Archive for January, 2006

06w05:1 Good Audio

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Good Reads Mailing List | 2006 week 05 number 1 (good audio)
I’ve been listening to my iPod at work for the past month, so I haven’t been able to spend as much time in front of the computer finding good reads. What I present here then is the result of finding good podcasts. – Timothy


Not Self (Week 1) | Gil Fronsdal 2006-01-16

John Ralston Saul speaking on the Collaspe of Globalism | SBS Radio (Jan 06)

and on ABC Radio (Aug 05):

The Leonard Lopate Show:

The Wal-Mart Effect 2006-01-23
“70 percent of Americans live within a fifteen-minute drive of a Wal-Mart. Charles Fishman looks at how Wal-Mart got so big, and how it’s changing America’s economy, in The Wal-Mart Effect.”

Covering 2006-01-20
“In Covering: The Hidden Assault on Our Civil Rights, Kenji Yoshino explores the ways in which the law, civil liberties, and self-identification intersect. A Yale Law professor and a gay, Asian-American man, he describes the prejudices that he sees written in America’s civil rights legislation.”

Open Phones: Fact or Fiction? 2006-01-19
“We’ll take your calls on the recent revelation that James Frey made up some of the incidents he described in his best-selling memoir, A Million Little Pieces.”
Note: Personally I think this whole controversy about this book is a little pointless. Saturday night at my birthday dinner my Mother and Sister got into a discussion about it and I had to pipe up to say, “Imagine if you used all that brain power to think about better things; we’d have a beautiful world’. I mean, the book’s cover alone should be enough to clue you in it’s bullshit: all those tiny little coloured specks on the guy’s hand. Honestly, I always thought it was some book about viruses and illness, and noticed everyone reading it on the subway and train and thinking, ‘why would they want to read something so sad?’ Turns out its about drugs, debauchery, and the cheating ways of a trust fund brat. Perfect book for American society don’t you think? Ah well. At least America’s citizens aren’t paying attention to the war in Iraq. This episode of the Lopate show tried to equate the outrage of the book’s falsity with being lied to by the government, which I found crazy and thus fascinating.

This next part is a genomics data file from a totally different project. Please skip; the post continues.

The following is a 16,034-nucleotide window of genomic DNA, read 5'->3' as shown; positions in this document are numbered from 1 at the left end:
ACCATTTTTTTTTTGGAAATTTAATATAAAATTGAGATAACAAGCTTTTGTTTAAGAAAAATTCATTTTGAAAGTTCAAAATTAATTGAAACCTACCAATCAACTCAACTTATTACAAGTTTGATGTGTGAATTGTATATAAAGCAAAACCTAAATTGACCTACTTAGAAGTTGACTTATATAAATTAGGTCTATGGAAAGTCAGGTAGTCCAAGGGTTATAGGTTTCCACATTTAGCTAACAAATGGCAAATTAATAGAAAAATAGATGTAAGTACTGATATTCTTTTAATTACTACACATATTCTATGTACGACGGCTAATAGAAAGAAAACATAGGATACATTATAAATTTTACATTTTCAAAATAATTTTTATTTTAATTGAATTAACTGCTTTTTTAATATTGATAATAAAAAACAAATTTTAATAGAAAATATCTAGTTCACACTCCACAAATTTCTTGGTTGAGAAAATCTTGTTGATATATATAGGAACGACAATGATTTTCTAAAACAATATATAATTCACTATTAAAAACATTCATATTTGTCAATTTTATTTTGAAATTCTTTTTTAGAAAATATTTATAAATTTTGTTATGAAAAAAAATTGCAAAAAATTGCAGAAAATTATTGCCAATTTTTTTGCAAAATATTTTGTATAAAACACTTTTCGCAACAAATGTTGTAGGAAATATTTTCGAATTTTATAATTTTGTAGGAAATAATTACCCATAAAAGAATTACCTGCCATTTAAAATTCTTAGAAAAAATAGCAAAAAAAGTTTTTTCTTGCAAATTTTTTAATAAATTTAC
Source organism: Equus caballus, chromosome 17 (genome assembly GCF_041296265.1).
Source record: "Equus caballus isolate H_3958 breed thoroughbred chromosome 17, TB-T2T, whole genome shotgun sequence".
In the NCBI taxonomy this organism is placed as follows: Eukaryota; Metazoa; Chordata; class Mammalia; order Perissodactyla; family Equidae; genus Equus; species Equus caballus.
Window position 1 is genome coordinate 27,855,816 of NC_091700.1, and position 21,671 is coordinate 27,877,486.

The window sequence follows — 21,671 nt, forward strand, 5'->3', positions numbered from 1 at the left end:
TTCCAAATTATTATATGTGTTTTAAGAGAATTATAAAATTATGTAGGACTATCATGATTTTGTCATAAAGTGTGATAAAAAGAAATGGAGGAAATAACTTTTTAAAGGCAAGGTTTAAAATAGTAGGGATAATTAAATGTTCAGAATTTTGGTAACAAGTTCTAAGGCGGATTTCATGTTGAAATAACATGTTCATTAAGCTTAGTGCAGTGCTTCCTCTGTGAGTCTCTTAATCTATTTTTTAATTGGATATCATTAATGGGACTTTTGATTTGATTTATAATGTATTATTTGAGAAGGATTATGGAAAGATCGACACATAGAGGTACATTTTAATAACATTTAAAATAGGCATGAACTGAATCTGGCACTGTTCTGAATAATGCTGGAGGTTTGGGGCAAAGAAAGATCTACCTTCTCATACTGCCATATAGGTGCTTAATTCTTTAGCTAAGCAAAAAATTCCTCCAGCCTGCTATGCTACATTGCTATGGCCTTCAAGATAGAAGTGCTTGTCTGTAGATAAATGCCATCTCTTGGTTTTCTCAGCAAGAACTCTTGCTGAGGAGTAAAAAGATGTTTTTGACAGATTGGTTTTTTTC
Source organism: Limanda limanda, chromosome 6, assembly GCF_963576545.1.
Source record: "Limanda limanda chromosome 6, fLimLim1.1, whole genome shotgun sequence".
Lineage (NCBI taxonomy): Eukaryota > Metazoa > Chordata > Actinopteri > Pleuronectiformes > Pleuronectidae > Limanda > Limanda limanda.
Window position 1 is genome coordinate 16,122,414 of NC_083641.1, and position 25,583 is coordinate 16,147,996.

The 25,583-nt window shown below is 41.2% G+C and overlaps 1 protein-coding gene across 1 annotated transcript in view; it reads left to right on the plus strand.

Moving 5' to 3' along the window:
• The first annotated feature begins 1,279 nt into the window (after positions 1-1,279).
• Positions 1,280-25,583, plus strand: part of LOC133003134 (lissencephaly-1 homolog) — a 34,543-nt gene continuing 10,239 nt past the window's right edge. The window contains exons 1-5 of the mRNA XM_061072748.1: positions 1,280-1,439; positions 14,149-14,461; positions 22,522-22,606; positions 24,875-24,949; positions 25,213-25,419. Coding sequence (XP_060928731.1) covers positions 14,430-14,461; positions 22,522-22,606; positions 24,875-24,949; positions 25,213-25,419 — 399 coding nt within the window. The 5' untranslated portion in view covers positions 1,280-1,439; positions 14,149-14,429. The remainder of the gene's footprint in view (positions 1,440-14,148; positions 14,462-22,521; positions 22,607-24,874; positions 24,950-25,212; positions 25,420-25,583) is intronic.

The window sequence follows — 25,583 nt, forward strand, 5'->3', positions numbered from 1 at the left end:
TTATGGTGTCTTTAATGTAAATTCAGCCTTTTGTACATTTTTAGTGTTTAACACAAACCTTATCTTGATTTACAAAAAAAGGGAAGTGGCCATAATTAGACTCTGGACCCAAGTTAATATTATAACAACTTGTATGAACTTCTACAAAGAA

Melville: His World and Work 2006-01-18
“Herman Melville wrote one of the most important American novels of all time: Moby-Dick. But he wasn’t recognized as a towering literary figure until 40 years after his death. Andrew Delbanco, the Julian Clarence Levi Professor in the Humanities at Columbia University, studies Melville’s life and works in a new biography.”

Fast Living 2006-01-12
“Renee Price is the curator of the current Egon Schiele exhibit at the Neue Galerie. She revisits the significance of the Viennese artist’s highly-sexualized work, and his very short life.”

Animal Insight 2006-01-10
“Last year, we interviewed animal scientist Temple Grandin about her latest book: Animals in Translation. In this book, she describes how her autism helps her decode animal behavior. She joins us now with an update on her work, and on new developments in autism research.”

This link on autism and it’s relationship to not only the way animals think, but to representative art, reminded me of Nicholas Humphrey’s paper Cave Art, Autism, and the Evolution of the Human Mind:

Cave Art, Autism, and the Evolution of the Human Mind | Nicholas Humphrey